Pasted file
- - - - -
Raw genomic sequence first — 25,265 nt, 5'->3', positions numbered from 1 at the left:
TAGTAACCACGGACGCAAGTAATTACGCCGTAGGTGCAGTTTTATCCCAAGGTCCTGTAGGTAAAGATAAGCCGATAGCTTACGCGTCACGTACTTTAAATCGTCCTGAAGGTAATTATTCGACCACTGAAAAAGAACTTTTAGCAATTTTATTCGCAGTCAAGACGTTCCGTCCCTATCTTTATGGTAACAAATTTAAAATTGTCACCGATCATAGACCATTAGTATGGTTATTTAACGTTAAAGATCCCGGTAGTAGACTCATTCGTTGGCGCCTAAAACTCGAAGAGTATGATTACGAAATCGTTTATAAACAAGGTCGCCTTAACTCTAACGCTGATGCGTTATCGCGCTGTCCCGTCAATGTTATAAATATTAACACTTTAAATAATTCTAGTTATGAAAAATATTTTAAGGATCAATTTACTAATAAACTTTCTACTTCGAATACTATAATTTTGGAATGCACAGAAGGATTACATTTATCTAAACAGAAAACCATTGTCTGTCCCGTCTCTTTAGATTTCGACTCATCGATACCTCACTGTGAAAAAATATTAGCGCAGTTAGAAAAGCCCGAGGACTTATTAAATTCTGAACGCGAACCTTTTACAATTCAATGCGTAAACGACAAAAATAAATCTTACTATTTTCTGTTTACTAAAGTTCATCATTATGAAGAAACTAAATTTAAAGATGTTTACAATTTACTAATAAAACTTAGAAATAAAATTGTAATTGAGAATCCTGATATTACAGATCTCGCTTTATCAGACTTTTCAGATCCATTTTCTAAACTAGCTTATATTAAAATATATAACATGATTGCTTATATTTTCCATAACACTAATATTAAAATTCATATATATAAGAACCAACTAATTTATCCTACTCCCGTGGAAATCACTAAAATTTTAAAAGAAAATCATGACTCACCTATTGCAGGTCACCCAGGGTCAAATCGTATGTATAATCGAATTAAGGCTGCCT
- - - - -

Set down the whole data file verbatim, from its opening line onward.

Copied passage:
Raw genomic sequence first — 25,265 nt, 5'->3', positions numbered from 1 at the left:
TAGTAACCACGGACGCAAGTAATTACGCCGTAGGTGCAGTTTTATCCCAAGGTCCTGTAGGTAAAGATAAGCCGATAGCTTACGCGTCACGTACTTTAAATCGTCCTGAAGGTAATTATTCGACCACTGAAAAAGAACTTTTAGCAATTTTATTCGCAGTCAAGACGTTCCGTCCCTATCTTTATGGTAACAAATTTAAAATTGTCACCGATCATAGACCATTAGTATGGTTATTTAACGTTAAAGATCCCGGTAGTAGACTCATTCGTTGGCGCCTAAAACTCGAAGAGTATGATTACGAAATCGTTTATAAACAAGGTCGCCTTAACTCTAACGCTGATGCGTTATCGCGCTGTCCCGTCAATGTTATAAATATTAACACTTTAAATAATTCTAGTTATGAAAAATATTTTAAGGATCAATTTACTAATAAACTTTCTACTTCGAATACTATAATTTTGGAATGCACAGAAGGATTACATTTATCTAAACAGAAAACCATTGTCTGTCCCGTCTCTTTAGATTTCGACTCATCGATACCTCACTGTGAAAAAATATTAGCGCAGTTAGAAAAGCCCGAGGACTTATTAAATTCTGAACGCGAACCTTTTACAATTCAATGCGTAAACGACAAAAATAAATCTTACTATTTTCTGTTTACTAAAGTTCATCATTATGAAGAAACTAAATTTAAAGATGTTTACAATTTACTAATAAAACTTAGAAATAAAATTGTAATTGAGAATCCTGATATTACAGATCTCGCTTTATCAGACTTTTCAGATCCATTTTCTAAACTAGCTTATATTAAAATATATAACATGATTGCTTATATTTTCCATAACACTAATATTAAAATTCATATATATAAGAACCAACTAATTTATCCTACTCCCGTGGAAATCACTAAAATTTTAAAAGAAAATCATGACTCACCTATTGCAGGTCACCCAGGGTCAAATCGTATGTATAATCGAATTAAGGCTGCCT